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How the Supreme Court immunity ruling changes presidential power
Supreme Court's immunity protects Trump from Jan. 6 prosecution | Ian Bremmer | World In :60

How the Supreme Court immunity ruling changes presidential power

Ian Bremmer shares his insights on global politics this week on World In :60.

What does the Supreme Court's immunity decision mean for Trump and the future of presidential power?

Well, for Trump, the first thing it means is that you're not going to be hearing about on the case of his involvement in January 6th. All of that gets punted until after the election earliest, assuming Biden wins and more likely these days, Trump. The case is kind of a dead letter. More broadly for presidential power. We're talking about immunity for all official acts that are engaged in during the course of a person's presidency. Now, in dissent, Justice Sotomayor, who's pretty far left on the court, has said that this doesn't prevent a president from engaging in treasonous acts and makes the president a king. Most jurists don't accept that, but it certainly does lead to huge questions about what is and what is not an official act. And of course, presidents would be inclined to argue that very broadly to be able to avoid the potential at any cases against them. So this is a pretty significant, not necessary momentous, but certainly very significant decision by the court.

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Ian Bremmer on debate: A big loss for Biden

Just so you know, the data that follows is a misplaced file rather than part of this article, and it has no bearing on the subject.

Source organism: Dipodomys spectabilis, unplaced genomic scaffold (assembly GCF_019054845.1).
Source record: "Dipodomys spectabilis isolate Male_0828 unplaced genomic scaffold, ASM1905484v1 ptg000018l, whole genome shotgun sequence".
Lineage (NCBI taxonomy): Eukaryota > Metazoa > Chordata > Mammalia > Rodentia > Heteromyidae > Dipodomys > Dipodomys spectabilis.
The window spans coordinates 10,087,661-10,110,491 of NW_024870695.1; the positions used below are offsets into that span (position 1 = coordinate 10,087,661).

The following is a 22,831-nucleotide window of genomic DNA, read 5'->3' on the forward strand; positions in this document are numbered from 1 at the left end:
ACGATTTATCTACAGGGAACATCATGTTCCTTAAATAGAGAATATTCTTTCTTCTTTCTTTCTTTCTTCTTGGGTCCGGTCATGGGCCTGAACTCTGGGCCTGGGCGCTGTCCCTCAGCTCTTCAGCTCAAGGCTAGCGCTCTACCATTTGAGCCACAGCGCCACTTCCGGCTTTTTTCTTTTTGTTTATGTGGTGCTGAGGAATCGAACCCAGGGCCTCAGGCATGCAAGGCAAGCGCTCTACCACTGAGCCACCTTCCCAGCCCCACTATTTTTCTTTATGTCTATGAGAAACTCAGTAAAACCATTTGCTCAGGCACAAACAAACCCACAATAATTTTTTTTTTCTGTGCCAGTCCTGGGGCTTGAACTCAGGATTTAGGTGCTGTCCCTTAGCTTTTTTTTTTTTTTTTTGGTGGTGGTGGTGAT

Ian Bremmer on Trump-Biden debate | Quick Take

Ian Bremmer on debate: A big loss for Biden

Ian Bremmer's Quick Take: Hi, everybody. Ian Bremmer here. It is late, and we have just seen the first, maybe the last presidential debate of 2024. I was skeptical about the strategy from day one of Biden getting on stage with Trump. Biden has never been a great campaigner, doesn't have a lot of discipline, and isn't enormously entertaining. But they decided they needed to do it. And the rules benefited a normal politician. The microphones shut off, except for the person who was allowed to speak, and there was no live audience, and it was CNN. So the questions are going to be, at the very least, balance between the two. And, if there's going to be a slant, it'll be towards Biden and not towards Trump. And despite all of that, Biden got absolutely pasted.

And it's not about his speaking points per se; there were some points that he made, if you just look at the transcript, that clearly was in his favor, I would say, on balance, on the economy, his command of the facts was stronger than that of Trump. I saw that, in terms of talk of inflation and jobs. I saw that in terms of China and the trade deficit with China, that's actually narrowed as opposed to increased. Certainly, on abortion, I think that Biden would have landed more punches if you were only looking at the transcript. But no one is looking at the transcript. They're looking at the performance. And the performance, Biden was abysmal.